Op-Ed, 589 words

Your Labor Rights or Your Life

A hostile labor environment in a country like Colombia, connected through a trade agreement to the U.S., has repercussions for workers at home as well.

Jessye Weinstein

When President Barack Obama announced in April that the U.S.-Colombia Free Trade Agreement was finally going into effect, he assured the public that “[t]his agreement is a win for both our countries. It’s a win for our workers…because of the protections it has.”

However, this rhetoric ignores Colombia’s rampant labor abuses. In fact, a recent survey of union rights violations around the world ranked Colombia as the deadliest country in the world to exercise labor rights.

In recognition of Colombia’s grave history of labor rights abuses, Obama and Colombian President Juan Manuel Santos signed a Labor Action Plan last year that outlined steps to improve labor conditions in Colombia before the trade agreement could go into effect. Despite these promises, backed by millions in assistance from the U.S. Department of Labor, the free trade agreement between the two countries went into effect this May without having meaningfully complied with that plan.

mar is sea y/Flickr

mar is sea y/Flickr

During the week the agreement was implemented, four labor union leaders, all working in the five prioritized industries in the Labor Action Plan, received death threats. In fact, Colombian union organizers have received over 500 death threats — and 29 have been assassinated — since the Labor Action Plan went into effect in April 2011. Furthermore, cases of violence against trade unionists are almost never prosecuted in Colombia. Despite Obama’s promises, exercising labor rights still means risking your life in Colombia.

The ability of Colombian workers to unionize and collectively bargain is challenged not only by direct threats against workers’ lives, but also by structures of intermediation in the hiring process. Indirect forms of employment that deny workers their rights as defined by Colombian law aren’t the exception, but rather the rule. Currently, only 4 million of Colombia’s 18 million workers are estimated to have formal labor contracts. When workers challenge this situation, they are often met with violent repression.

This past April, the Secretary General and founder of the national sugarcane-cutters union, Daniel Aguirre, was killed in front of his wife and two children. He had led a campaign to secure direct work contracts for those in the sugar industry.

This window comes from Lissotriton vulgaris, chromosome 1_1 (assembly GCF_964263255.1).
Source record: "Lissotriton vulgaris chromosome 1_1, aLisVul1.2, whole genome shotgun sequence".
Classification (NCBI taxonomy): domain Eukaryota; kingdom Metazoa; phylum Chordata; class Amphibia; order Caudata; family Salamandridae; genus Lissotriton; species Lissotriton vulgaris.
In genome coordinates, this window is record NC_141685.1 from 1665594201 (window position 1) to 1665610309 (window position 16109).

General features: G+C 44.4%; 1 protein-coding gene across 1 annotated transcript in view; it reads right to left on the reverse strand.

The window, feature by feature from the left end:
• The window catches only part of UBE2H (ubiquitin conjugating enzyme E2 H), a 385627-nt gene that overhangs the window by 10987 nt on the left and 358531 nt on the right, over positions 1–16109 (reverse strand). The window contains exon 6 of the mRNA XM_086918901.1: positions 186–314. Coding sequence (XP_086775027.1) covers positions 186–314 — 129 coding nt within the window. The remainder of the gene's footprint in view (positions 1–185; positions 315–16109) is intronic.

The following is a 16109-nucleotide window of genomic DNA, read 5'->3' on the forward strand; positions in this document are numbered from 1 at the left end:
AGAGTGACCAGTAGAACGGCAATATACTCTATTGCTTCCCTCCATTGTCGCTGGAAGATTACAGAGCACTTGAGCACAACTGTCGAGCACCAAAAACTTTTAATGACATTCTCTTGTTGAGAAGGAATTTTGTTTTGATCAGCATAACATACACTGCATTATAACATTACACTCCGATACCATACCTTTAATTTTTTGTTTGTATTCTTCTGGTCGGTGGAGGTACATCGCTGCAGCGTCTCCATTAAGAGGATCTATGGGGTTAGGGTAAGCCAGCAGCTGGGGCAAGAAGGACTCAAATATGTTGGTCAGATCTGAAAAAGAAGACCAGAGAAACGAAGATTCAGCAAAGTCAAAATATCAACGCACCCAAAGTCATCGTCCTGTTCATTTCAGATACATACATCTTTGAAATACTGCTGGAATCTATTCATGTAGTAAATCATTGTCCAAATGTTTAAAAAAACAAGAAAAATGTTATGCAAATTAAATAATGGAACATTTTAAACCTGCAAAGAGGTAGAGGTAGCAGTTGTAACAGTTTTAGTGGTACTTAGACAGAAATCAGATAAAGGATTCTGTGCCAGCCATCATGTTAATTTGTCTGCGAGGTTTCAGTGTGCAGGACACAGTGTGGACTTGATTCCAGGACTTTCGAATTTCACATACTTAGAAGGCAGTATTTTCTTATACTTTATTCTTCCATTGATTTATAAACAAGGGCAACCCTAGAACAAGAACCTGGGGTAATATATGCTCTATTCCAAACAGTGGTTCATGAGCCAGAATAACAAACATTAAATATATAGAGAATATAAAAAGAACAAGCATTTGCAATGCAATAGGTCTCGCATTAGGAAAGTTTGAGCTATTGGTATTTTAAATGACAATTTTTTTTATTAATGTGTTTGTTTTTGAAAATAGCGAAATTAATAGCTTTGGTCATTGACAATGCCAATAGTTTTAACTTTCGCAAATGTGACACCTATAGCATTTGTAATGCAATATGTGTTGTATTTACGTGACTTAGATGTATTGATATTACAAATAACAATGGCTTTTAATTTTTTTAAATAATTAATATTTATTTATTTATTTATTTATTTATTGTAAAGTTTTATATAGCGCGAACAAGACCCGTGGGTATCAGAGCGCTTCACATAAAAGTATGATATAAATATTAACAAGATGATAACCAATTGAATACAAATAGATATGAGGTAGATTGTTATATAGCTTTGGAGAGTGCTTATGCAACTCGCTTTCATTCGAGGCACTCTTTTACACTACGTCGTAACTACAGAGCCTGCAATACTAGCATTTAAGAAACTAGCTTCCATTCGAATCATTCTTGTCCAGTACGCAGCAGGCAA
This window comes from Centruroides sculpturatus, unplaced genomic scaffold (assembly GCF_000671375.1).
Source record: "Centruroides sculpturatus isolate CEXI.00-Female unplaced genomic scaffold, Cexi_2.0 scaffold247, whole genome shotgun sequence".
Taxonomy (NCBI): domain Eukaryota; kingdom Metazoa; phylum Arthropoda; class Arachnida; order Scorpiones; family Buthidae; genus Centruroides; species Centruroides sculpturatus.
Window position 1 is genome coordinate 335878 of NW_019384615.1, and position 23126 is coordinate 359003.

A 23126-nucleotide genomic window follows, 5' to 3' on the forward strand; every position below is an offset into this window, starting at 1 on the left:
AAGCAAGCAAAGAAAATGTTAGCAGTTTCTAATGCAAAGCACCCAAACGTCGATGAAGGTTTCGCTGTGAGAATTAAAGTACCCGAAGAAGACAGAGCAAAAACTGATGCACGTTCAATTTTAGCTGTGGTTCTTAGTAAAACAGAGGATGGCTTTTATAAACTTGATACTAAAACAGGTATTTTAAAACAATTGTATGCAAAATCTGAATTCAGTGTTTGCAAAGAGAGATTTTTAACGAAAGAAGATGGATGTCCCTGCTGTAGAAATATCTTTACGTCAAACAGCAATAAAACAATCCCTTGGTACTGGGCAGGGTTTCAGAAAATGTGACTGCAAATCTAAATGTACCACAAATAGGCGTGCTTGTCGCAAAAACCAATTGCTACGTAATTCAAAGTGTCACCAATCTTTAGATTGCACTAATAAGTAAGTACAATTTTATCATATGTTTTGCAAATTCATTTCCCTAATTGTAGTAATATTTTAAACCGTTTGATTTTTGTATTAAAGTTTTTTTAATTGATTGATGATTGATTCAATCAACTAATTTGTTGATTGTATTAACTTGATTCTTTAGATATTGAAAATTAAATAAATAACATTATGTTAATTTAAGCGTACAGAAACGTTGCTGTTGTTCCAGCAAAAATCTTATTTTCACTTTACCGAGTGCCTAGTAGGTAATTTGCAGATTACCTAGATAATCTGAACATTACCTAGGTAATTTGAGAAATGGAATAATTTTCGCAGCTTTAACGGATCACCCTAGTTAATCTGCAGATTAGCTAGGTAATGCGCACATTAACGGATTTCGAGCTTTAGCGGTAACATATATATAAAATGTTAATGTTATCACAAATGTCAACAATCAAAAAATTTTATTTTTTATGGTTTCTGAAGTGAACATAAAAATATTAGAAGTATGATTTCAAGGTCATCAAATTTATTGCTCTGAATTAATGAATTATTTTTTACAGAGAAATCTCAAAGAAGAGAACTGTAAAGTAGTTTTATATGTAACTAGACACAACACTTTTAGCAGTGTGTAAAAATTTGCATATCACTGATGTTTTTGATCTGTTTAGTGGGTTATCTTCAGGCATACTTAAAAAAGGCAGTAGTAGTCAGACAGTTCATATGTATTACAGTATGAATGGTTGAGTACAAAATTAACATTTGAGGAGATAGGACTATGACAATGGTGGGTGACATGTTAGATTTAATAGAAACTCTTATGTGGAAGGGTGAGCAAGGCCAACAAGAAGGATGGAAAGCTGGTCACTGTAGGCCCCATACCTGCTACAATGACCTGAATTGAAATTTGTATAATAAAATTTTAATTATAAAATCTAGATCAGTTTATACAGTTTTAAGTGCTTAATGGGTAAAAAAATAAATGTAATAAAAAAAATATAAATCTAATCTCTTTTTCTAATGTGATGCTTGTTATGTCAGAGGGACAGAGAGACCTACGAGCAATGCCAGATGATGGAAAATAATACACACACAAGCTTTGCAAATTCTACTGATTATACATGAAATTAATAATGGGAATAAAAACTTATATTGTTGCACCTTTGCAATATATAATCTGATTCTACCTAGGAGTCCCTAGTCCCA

Only 3.5 percent of Colombian workers are able to unionize due to violence and third-party contracting that denies workers their basic rights.

The freedom to organize without fear of reprisal is fundamental to the creation of a fair working environment. A fair and humane trade agreement cannot exist in a climate where union leaders are under threat and extrajudicial killings are conducted with widespread impunity. A hostile labor environment in a country whose economy is connected through a trade deal to the United States has repercussions for workers at home as well. U.S. labor leaders recognize that this agreement impacts the fundamental rights, working conditions, and standards of living for working families in both nations.

Trade accords prioritize the interests of investors and big companies, opening up economies to allow corporations to exploit whatever labor conditions will maximize their profits. As executives recognize these opportunities and move jobs overseas, unions are scapegoated for supposedly infringing on corporate profits and driving employment to countries where labor is cheap and flexible. Instead, we must recognize the role unions played in bringing about a prosperous American middle class.

To safeguard labor rights in both nations, Americans must advocate for the right of Colombian workers to have direct contracts with their employers. In this way, we can take President Obama’s empty promise to protect workers into our own hands.

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Jessye Weinstein works in Bogotá, Colombia for Witness for Peace. www.witnessforpeace.org
Distributed via OtherWords (OtherWords.org)